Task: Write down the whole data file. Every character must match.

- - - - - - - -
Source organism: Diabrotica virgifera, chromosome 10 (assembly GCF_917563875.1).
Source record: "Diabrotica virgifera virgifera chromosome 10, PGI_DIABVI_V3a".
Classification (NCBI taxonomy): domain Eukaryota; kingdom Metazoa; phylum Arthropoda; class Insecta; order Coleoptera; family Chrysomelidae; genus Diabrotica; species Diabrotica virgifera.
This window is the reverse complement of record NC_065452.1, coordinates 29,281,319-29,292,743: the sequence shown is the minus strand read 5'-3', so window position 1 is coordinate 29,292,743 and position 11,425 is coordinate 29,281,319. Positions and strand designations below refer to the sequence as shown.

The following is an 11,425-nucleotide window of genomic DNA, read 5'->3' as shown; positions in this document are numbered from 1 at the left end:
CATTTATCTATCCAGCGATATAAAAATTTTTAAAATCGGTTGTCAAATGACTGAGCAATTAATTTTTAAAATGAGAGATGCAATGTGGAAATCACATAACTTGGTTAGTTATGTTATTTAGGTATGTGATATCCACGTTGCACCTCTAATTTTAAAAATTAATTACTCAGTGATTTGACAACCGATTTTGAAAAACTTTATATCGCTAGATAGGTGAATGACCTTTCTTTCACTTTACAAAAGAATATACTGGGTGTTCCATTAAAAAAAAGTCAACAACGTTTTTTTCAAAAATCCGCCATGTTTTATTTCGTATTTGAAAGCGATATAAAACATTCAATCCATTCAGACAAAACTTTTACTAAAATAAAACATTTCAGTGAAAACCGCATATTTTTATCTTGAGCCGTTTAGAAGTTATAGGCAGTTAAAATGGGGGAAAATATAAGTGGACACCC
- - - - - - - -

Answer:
Source organism: Diabrotica virgifera, chromosome 10 (assembly GCF_917563875.1).
Source record: "Diabrotica virgifera virgifera chromosome 10, PGI_DIABVI_V3a".
Classification (NCBI taxonomy): domain Eukaryota; kingdom Metazoa; phylum Arthropoda; class Insecta; order Coleoptera; family Chrysomelidae; genus Diabrotica; species Diabrotica virgifera.
This window is the reverse complement of record NC_065452.1, coordinates 29,281,319-29,292,743: the sequence shown is the minus strand read 5'-3', so window position 1 is coordinate 29,292,743 and position 11,425 is coordinate 29,281,319. Positions and strand designations below refer to the sequence as shown.

The following is an 11,425-nucleotide window of genomic DNA, read 5'->3' as shown; positions in this document are numbered from 1 at the left end:
CATTTATCTATCCAGCGATATAAAAATTTTTAAAATCGGTTGTCAAATGACTGAGCAATTAATTTTTAAAATGAGAGATGCAATGTGGAAATCACATAACTTGGTTAGTTATGTTATTTAGGTATGTGATATCCACGTTGCACCTCTAATTTTAAAAATTAATTACTCAGTGATTTGACAACCGATTTTGAAAAACTTTATATCGCTAGATAGGTGAATGACCTTTCTTTCACTTTACAAAAGAATATACTGGGTGTTCCATTAAAAAAAAGTCAACAACGTTTTTTTCAAAAATCCGCCATGTTTTATTTCGTATTTGAAAGCGATATAAAACATTCAATCCATTCAGACAAAACTTTTACTAAAATAAAACATTTCAGTGAAAACCGCATATTTTTATCTTGAGCCGTTTAGAAGTTATAGGCAGTTAAAATGGGGGAAAATATAAGTGGACACCC